Novak Djokovic lost the final match of the 2017 Italian Open to Alexander Zverev in a 4-6,3-6 loss. This was the second year running Djokovic had lost out in the final of the competition.
In the semifinal of the 2018 Italian open, Novak Djokovic lost 7-6,6-3 to eventual Champion Rafael Nadal. His loss at this semifinal led to his dropping out of the top 20 ranked male tennis players for the first time since 2006.
At the 2019 Italian open, Defending Champion Rafael Nadal defeated Novak Djokovic
6-0,4-6,6-1 in the final match of the tournament. For the second year in a row, Djokovic had lost to Nadal at the Italian Open.
At the 2020 Italian Open, Novak Djokovic defeated Argentine Diego Schwartzman 7-5,6-3 in the final match of the tournament. Schwartzman had defeated Rafael Nadal in straight sets in the quarterfinals. This victory earned Djokovic his fifth Italian Open mens’ singles title. A laudable achievement second only to Nadals’ haul of Nine titles.
Video: Novak Djokovic vs Diego Schwartzman | ATP Rome 2020
At the 2021 Italian Open, Novak Djokovic lost out in the final to Rafael Nadal. This was the sixth time Djokovic had finished as runner-up at the Italian Open. An impressive feat in itself.
Spaniard Rafael Nadal at present holds the record for most Italian open men’s singles titles won with his Ten titles. Djokovic comes second having won six titles at this prestigious clay tournament.
Novak Djokovic emerged victorious in the Rome 2022 championship, defeating Stefanos Tsitsipas in an enthralling final that concluded with a scoreline of 6-0, 7-6(5). The Serbian’s victory at the Italian Open not only showcased his exceptional skills but also marked him as the oldest Rome champion at 34 years, 11 months, and 23 days.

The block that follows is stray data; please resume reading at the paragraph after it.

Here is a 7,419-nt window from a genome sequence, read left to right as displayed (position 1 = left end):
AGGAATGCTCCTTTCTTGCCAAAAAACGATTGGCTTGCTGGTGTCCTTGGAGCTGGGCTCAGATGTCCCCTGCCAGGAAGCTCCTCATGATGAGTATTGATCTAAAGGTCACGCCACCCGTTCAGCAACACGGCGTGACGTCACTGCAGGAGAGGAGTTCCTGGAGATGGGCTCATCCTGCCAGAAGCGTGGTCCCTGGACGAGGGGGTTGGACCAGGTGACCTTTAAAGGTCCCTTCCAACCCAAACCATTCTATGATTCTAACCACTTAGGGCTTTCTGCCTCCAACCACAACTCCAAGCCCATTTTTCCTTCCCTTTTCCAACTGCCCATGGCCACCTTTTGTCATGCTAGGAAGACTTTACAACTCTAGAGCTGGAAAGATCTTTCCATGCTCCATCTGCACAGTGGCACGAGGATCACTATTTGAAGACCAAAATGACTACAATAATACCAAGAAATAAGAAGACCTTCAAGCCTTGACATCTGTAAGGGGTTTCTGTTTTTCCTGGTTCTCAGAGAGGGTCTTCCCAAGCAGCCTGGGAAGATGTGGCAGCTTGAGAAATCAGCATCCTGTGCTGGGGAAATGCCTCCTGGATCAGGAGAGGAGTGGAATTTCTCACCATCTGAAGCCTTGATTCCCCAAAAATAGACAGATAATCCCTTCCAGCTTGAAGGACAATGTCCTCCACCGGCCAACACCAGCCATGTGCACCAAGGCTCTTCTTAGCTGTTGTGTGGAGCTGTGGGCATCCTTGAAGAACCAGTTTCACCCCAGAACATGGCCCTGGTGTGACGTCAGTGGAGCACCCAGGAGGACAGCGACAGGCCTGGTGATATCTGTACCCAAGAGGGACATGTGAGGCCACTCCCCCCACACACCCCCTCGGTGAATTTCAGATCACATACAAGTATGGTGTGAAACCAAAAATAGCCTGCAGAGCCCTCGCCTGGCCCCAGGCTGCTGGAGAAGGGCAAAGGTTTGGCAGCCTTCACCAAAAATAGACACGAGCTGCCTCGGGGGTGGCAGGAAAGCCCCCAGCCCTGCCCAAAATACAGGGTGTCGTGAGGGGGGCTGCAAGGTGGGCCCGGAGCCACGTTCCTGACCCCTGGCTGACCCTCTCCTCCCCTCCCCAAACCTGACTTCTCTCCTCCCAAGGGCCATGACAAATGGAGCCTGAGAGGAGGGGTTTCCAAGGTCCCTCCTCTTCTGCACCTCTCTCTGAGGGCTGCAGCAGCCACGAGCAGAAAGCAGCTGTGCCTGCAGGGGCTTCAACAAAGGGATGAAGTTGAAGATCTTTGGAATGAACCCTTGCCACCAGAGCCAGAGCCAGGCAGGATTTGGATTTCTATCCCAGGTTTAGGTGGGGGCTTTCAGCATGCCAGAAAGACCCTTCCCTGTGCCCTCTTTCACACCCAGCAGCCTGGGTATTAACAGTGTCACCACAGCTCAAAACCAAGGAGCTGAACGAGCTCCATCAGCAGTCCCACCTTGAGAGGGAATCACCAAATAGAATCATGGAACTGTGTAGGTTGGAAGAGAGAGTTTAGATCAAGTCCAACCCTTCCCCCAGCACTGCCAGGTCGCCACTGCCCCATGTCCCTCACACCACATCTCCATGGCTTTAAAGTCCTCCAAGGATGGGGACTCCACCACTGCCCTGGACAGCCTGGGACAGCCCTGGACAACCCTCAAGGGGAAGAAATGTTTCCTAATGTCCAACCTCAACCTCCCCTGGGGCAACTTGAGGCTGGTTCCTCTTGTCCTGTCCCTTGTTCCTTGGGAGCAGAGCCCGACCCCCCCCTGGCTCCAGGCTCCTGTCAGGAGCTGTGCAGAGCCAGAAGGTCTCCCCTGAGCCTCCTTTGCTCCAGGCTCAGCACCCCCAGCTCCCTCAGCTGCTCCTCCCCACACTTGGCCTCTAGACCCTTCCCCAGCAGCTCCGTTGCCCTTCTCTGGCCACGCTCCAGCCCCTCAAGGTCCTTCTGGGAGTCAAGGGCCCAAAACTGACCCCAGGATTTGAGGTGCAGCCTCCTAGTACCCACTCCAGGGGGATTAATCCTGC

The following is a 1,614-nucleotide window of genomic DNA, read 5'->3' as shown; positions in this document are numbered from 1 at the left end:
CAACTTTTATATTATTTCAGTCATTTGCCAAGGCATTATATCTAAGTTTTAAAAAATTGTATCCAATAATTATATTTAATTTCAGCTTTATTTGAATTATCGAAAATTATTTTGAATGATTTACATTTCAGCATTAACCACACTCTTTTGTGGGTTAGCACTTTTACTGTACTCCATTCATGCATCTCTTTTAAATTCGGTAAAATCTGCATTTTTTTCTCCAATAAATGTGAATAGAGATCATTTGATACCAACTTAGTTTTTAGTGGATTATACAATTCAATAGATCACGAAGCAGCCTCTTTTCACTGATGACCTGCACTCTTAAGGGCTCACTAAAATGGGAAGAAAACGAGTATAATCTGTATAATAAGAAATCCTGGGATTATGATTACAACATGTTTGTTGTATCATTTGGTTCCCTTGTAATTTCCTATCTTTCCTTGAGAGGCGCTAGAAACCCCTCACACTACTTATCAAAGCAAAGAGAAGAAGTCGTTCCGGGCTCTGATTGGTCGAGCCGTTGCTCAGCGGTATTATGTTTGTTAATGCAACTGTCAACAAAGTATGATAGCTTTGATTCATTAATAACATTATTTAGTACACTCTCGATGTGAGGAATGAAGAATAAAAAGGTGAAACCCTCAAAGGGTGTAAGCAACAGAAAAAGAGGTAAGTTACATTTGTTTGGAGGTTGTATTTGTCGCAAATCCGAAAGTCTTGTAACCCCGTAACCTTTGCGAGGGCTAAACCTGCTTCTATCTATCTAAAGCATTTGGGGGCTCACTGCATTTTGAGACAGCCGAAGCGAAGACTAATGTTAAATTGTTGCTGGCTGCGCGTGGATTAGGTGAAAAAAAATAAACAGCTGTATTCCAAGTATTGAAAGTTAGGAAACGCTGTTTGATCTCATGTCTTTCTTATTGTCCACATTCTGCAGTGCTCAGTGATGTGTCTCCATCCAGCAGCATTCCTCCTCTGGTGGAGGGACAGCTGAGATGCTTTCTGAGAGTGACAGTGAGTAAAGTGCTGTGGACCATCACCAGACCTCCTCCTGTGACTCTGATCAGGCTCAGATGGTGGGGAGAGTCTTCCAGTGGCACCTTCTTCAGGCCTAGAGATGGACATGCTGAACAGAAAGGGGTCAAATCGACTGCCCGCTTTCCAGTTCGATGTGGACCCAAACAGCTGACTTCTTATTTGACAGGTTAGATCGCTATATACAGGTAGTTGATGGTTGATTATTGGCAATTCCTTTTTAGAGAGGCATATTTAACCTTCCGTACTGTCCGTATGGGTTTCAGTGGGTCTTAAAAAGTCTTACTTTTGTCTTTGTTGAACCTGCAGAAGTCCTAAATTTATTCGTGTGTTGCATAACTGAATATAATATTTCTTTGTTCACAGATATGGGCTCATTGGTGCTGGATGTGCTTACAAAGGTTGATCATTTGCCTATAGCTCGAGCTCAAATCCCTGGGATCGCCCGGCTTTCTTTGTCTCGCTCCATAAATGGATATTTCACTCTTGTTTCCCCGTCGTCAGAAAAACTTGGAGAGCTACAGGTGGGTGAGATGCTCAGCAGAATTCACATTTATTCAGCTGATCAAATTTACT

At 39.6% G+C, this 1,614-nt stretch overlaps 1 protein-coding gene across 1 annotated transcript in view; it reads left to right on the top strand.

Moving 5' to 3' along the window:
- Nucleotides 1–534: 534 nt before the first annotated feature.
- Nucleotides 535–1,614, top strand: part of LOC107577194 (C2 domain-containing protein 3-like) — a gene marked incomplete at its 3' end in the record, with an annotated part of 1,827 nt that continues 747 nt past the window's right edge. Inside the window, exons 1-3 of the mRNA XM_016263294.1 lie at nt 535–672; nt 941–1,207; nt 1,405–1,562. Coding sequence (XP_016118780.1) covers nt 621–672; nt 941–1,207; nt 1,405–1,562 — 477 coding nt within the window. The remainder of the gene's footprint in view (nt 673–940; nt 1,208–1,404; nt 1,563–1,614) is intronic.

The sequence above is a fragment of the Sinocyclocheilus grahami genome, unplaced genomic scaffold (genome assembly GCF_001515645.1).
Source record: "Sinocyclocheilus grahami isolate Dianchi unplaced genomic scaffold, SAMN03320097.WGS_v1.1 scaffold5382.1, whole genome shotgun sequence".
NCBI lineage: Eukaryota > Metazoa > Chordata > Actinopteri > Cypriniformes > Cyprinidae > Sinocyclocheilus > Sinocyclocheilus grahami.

Djokovic’s journey to the title began with a solid performance against Aslan Karatsev, followed by triumphs over formidable opponents such as Stan Wawrinka, Felix Auger-Aliassime, and Casper Ruud. The final against Tsitsipas was a true testament to Djokovic’s resilience and determination.
In front of a packed center court, Djokovic executed a flawless game plan in the first set, completely outplaying the Greek. He later admitted in an on-court interview, “I pleasantly surprised myself I can say. I had a clear game plan and I knew what to expect, so I knew what I had to do, but I did play a perfect first set.”
However, the second set was a more closely contested affair. Tsitsipas made a remarkable comeback, leading 4-1 and pushing the match to the brink of a third set. Djokovic, though, displayed his winning mentality by finding the right shots at the right time, ultimately prevailing in a tight tie-break. He acknowledged the intensity of the second set, saying, “The match could easily have gone to a third set but I managed to find the right shots at the right time to come back into the match. The tie-break I was maybe an inch better, but it was a tight, tight tie-break for both of us.”
|Djokovic – Tsitsipas
|Djokovic – Ruud
|Djokovic – Auger Aliassime
|Djokovic – Wawrinka
|Djokovic – Karatsev